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Meet the Koala - an iconic, sleepy, tree-hugging marsupial.

Koalas spend about 20 hours a day resting in gum trees, with the other four spent eating fresh eucalypt leaves and grooming their thick fur coat.

Human-induced threats such as habitat loss, introduced predators and the increase of bushfires due to global warming have seen koala populations across Australia decrease, particularly over the last few years.

  • Phascolarctos cinereus
  • Marsupial
  • Population decreasing
  • 13–18 years
  • 8-12kg
  • 60–85 cm

Did you know?

Koalas survive on a diet of eucalyptus leaves and can eat up to a kilogram a day!

What your donation helps fund

Protected Habitat

Phillip Island Nature Parks estimate there are less than 20 koalas left in the wild on Phillip Island due to habitat loss, the disease Chlamydia, being hit on the roads and predation. Phillip Island Nature Parks predator control programs, habitat restoration and management and education programs are essential for the survival of these animals.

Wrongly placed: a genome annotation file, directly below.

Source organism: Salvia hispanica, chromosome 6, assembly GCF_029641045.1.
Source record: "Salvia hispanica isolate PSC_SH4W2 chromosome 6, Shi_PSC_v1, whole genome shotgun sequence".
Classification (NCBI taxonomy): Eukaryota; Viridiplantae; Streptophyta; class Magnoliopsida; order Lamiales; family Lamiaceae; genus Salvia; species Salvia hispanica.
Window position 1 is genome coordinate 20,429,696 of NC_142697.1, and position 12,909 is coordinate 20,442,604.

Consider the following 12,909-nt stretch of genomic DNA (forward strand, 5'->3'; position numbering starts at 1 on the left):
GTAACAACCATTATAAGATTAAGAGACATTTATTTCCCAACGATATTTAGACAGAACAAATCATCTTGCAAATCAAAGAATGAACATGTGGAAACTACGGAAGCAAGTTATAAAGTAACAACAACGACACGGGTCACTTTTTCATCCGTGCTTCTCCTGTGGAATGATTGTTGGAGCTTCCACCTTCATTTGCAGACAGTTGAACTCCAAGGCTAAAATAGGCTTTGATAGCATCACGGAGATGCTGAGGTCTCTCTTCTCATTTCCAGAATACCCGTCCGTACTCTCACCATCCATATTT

Research and Monitoring

Phillip Island Nature Parks conducts ongoing scientific conservation work and monitoring activities to better understand the implications of local and global threats to koalas and protect them into the future.

Did you know?

Koalas have a very cushiony butt! This allows them to sit in trees all day long.

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